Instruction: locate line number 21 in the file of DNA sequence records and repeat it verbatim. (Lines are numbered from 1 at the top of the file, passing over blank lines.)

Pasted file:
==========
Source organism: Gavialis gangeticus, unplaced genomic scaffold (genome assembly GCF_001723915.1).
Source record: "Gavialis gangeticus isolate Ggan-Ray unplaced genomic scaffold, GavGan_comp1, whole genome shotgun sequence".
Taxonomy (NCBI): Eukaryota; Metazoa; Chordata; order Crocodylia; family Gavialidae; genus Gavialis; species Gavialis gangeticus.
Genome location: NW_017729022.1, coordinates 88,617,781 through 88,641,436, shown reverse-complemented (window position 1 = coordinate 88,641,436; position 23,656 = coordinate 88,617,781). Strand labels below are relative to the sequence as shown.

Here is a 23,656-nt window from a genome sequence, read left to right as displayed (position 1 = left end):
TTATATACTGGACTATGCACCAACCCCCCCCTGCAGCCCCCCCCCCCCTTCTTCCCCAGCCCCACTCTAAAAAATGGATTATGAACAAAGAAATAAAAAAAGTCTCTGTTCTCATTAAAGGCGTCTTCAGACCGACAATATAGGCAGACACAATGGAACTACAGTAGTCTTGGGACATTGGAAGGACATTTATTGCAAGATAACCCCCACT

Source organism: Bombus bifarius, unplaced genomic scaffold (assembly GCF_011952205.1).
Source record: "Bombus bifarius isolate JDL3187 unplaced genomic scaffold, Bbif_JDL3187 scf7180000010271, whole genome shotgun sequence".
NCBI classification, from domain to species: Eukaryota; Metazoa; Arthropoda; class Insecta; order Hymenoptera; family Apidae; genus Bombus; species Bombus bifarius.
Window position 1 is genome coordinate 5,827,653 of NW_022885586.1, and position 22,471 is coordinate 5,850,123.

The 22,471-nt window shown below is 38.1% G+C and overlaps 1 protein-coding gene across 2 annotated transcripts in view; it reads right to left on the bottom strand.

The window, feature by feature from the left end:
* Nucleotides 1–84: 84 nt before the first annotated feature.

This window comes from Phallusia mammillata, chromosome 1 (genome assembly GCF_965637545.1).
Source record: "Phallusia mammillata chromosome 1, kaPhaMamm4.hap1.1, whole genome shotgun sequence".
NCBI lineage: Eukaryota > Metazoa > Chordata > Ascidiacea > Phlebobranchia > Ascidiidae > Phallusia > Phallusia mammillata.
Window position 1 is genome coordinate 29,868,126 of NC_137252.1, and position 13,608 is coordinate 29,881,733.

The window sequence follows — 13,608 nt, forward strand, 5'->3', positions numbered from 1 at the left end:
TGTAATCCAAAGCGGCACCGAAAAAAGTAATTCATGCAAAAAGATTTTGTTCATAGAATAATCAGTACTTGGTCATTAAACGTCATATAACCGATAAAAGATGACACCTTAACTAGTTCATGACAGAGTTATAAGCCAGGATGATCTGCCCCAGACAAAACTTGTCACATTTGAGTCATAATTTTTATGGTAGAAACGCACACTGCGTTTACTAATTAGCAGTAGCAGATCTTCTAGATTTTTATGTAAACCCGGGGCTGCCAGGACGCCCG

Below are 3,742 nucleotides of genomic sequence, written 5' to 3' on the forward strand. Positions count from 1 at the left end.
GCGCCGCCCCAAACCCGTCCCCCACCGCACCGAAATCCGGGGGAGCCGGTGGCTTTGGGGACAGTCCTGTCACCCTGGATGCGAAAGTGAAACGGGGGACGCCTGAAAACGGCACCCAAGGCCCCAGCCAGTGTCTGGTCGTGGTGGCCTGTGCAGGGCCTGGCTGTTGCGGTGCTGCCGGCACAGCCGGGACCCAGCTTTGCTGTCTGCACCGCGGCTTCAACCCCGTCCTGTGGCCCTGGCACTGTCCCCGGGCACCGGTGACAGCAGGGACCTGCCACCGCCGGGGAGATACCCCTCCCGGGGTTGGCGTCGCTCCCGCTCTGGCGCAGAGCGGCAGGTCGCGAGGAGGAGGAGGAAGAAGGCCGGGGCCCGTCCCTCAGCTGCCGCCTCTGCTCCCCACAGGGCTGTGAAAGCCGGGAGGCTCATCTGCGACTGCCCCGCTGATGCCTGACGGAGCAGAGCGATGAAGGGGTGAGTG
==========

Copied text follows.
GCGCCGCCCCAAACCCGTCCCCCACCGCACCGAAATCCGGGGGAGCCGGTGGCTTTGGGGACAGTCCTGTCACCCTGGATGCGAAAGTGAAACGGGGGACGCCTGAAAACGGCACCCAAGGCCCCAGCCAGTGTCTGGTCGTGGTGGCCTGTGCAGGGCCTGGCTGTTGCGGTGCTGCCGGCACAGCCGGGACCCAGCTTTGCTGTCTGCACCGCGGCTTCAACCCCGTCCTGTGGCCCTGGCACTGTCCCCGGGCACCGGTGACAGCAGGGACCTGCCACCGCCGGGGAGATACCCCTCCCGGGGTTGGCGTCGCTCCCGCTCTGGCGCAGAGCGGCAGGTCGCGAGGAGGAGGAGGAAGAAGGCCGGGGCCCGTCCCTCAGCTGCCGCCTCTGCTCCCCACAGGGCTGTGAAAGCCGGGAGGCTCATCTGCGACTGCCCCGCTGATGCCTGACGGAGCAGAGCGATGAAGGGGTGAGTG